Sustainable Beauty
May 2011
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Pamper Yourself and the Planet with an Eco-Friendly Routine

SustainableBeautyBefore slathering or spraying a product on your body, it’s worth asking yourself: Do I really need this? Can I find a different product with more natural ingredients and less packaging to recycle? How can I beautify myself without dirtying the planet? Try these 12 simple tips to green your daily routine.

1. Use less water: We each use about 100 gallons of water a day, and most of it goes right down the drain—flushing detergents, foaming agents, artificial oils, colors and scents into the ecosystem. An easy way to use less water is to skip a daily shampoo; for most hair types, every other day is fine and for curly hair, once a week is plenty. In-between shampoos, try a dry shampoo or hair powder to reduce the amount of grease. Limit yourself to a three- to seven-minute shower (a kitchen timer can help you keep track), and save both shaving and brushing your teeth for outside the shower.

2. Dry smarter: Air-dry your hair or use an eco-friendly blow dryer. “Reduce drying time and conserve energy by drying at the roots only, using a round brush and nozzle,” advises Amanda Freeman, founder of VitalJuiceDaily.com, an eco-friendly wellness e-newsletter. “Let the ends air-dry and prevent flyaways by using a [nontoxic] anti-frizz serum.”

3. Color safer: At home and at the salon, look for ammonia-free hair colors, counsels Stuart Gavert, of Gavert Atelier Salon, in Beverly Hills, who uses non-ammonia color treatments, never lets excess color go down the sink, and recycles the aluminum foils used during highlighting.

4. Skip aerosols: Hair sprays, shaving creams and deodorants that come in aerosol spray cans contain volatile organic compounds that hurt the environment and can negatively affect health. The vapors can cause diarrhea and earaches in infants, and headaches and depression in mothers, according to a study published in the Archives of Environmental Health. Plus, the cans can be difficult to recycle.

5. Finish what you buy: Most women use only six of the average of 12 products they keep in their vanity, according to an O.B. Tampons survey. Use up the products you have before buying more, and if you aren’t going to use one, recycle or reuse the container.

6. Dispose of waste properly: Any beauty products that contain solvents, flammables or petroleum count as hazardous waste, including nail polish remover, nail polish, hair color and aerosol hair spray. Most counties in the United States have regular collections or specific locations to drop hazardous waste; search the local company online to find lists of what they will accept. Better yet, buy products from companies that don't use toxic chemicals in the first place, to protect your health and that of the planet (CosmeticsDatabase.com is a good place to start).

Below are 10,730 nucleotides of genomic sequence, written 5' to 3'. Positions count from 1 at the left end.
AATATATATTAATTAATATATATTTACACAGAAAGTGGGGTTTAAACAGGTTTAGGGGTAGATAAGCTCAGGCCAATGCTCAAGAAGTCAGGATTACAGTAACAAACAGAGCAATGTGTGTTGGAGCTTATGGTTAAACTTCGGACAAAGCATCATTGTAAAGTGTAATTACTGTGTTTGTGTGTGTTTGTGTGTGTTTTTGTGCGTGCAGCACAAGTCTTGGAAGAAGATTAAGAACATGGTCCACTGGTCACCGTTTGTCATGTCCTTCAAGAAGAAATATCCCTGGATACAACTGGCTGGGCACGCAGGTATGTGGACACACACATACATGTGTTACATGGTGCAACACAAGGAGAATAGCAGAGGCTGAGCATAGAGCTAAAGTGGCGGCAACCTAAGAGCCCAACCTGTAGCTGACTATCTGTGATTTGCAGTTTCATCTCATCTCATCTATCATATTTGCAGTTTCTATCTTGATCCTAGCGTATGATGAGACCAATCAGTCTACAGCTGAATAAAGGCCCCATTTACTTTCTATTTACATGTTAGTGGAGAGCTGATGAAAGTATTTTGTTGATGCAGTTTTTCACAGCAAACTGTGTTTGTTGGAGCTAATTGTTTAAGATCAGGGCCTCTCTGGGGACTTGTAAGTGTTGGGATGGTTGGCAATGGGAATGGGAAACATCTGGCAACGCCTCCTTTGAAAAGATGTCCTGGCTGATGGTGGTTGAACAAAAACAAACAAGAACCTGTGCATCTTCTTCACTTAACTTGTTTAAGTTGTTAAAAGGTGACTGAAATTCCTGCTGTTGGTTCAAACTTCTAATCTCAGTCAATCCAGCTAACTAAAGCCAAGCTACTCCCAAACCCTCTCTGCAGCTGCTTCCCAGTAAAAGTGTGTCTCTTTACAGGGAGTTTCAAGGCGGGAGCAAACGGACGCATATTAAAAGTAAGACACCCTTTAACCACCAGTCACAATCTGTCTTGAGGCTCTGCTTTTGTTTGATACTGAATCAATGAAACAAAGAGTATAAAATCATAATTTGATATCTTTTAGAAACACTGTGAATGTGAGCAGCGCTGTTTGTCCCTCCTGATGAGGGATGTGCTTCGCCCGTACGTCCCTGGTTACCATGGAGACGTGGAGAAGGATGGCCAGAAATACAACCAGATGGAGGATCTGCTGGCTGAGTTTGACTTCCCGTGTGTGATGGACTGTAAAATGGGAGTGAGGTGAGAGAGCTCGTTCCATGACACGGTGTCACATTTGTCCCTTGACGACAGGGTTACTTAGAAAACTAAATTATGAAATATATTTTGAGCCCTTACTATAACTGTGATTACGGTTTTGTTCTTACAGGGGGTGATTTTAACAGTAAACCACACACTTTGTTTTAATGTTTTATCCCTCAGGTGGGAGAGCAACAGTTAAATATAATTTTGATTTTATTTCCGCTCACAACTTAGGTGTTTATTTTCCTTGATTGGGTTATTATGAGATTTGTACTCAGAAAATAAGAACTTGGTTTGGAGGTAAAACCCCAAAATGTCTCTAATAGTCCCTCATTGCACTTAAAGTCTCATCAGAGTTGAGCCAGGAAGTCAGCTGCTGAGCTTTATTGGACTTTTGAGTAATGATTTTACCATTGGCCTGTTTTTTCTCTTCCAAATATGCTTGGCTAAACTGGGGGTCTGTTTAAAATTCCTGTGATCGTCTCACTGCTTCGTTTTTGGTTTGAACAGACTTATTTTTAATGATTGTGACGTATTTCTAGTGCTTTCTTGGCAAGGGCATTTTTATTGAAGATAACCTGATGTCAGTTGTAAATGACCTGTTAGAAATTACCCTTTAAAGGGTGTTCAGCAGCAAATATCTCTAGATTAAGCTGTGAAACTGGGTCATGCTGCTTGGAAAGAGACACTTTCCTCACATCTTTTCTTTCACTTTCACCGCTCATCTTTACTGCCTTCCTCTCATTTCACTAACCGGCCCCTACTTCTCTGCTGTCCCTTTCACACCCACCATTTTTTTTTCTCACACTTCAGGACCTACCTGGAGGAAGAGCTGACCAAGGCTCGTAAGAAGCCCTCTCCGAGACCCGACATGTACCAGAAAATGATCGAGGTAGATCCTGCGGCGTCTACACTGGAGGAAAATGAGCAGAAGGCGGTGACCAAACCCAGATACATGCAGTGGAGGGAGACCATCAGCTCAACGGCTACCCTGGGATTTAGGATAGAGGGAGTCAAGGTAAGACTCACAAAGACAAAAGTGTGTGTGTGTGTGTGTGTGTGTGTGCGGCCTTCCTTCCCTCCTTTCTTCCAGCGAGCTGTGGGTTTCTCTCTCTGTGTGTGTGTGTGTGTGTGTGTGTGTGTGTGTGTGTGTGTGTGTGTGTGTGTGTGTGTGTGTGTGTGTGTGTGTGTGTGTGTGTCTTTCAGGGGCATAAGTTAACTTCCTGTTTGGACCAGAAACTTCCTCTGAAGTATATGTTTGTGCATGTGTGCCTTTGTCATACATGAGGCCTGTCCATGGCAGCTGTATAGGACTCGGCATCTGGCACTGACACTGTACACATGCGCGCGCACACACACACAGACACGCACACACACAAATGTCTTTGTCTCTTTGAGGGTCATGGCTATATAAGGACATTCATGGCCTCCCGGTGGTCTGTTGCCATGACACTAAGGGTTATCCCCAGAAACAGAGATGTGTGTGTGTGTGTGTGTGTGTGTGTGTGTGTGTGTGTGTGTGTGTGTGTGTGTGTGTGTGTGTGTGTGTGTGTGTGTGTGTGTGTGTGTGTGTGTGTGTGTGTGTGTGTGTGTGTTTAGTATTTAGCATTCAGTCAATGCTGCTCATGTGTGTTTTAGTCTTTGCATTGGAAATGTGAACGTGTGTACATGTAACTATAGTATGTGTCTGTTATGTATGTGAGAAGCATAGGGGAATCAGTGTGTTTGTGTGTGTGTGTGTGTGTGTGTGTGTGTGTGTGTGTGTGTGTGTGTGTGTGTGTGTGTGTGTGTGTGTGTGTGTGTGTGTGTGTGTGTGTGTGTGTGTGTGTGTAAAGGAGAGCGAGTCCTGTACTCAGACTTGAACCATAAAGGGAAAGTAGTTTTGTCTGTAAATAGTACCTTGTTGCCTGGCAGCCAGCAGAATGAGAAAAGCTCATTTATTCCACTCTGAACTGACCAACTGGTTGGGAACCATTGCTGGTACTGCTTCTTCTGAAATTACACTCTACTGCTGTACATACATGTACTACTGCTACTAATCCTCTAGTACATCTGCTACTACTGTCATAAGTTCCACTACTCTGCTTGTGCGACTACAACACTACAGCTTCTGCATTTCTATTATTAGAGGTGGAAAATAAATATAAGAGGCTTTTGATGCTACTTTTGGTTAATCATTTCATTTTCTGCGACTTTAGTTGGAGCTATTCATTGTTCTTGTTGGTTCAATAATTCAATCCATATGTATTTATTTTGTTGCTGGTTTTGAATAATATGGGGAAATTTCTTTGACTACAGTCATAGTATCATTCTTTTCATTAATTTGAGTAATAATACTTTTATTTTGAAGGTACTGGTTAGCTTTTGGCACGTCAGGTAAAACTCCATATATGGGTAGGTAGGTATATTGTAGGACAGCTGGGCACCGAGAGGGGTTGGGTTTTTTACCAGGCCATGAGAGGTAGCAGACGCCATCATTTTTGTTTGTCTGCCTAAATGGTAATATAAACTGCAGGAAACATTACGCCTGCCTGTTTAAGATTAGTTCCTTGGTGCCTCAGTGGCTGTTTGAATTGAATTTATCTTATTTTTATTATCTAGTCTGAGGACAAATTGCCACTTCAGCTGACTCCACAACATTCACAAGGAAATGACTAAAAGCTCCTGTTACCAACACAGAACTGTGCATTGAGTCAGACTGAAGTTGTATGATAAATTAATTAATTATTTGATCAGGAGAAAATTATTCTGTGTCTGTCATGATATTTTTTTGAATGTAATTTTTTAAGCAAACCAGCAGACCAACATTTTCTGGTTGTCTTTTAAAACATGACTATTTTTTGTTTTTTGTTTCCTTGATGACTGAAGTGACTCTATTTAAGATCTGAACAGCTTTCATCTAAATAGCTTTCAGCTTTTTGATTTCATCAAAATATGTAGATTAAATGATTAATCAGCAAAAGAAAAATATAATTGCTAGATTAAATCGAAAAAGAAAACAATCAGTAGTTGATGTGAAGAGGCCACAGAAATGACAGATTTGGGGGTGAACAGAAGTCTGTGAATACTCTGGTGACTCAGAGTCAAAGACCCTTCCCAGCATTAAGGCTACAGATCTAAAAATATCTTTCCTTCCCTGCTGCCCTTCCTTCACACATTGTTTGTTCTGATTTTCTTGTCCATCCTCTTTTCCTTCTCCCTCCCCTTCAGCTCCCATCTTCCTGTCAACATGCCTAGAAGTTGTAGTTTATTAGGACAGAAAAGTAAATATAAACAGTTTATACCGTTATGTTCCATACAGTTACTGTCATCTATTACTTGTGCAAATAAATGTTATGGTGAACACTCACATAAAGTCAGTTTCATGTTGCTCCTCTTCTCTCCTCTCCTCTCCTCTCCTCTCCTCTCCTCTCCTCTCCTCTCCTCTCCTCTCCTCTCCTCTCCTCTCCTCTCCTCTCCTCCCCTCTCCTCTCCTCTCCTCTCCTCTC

7. Research the company: Check the manufacturer’s website—the more forthcoming they are about sourcing and processes, the better. Then, support those that behave in an ecologically and socially responsible manner; some companies even gift a percentage of their profits to environmental organizations.

8. Buy reusable packaging: To reduce packaging, buy shampoos in large bottles that you can pour into smaller ones for ease of handling. If you buy a body wash or lotion from a spa, ask if you can return and get it refilled.

9. Look for plantable packaging: Many products come in recyclable boxes, but some companies are now embedding seeds in the box, so you can plant it in your garden afterward.

10. Recycle: If you’re not sure a package can be recycled, recycle it anyway; it will get sorted at the center. Better yet, collect used cosmetic containers and drop them off for recycling at a U.S. Origins cosmetics retail counter; they accept all brands. For makeup, there is no standard for recycling, but don’t put it down the toilet or drain; recycle a plastic blush compact, for example, but put the powder in the trash.

11. Simplify: Choose products with fewer ingredients, in general, and fewer synthetic ingredients, in particular, says Debra BenAvram, co-founder of OrganicallyHappy.com. Look for the Demeter Certified Biodynamic label; it means ingredients were grown using sustainable practices that help keep balance in the ecosystem.

12. Make your own: A lot of what comes from a bottle can be made at home, advises aesthetician and organic chemist Kimberly Sayer (KimberlySayer.com). “For an at-home facial mask, for example, mix one to two tablespoons of clay powder with spring water until you get a smooth paste.” Honey also works well; simply mix it with equal parts milk.

It’s empowering to discover that responsible beauty care starts at home. When we know better, we do better.


Sally Farhat Kassab is a freelance journalist who specializes in health, parenting, beauty and travel. This was adapted from an article she wrote for Natural Health. Reach her at SallyKassab.com.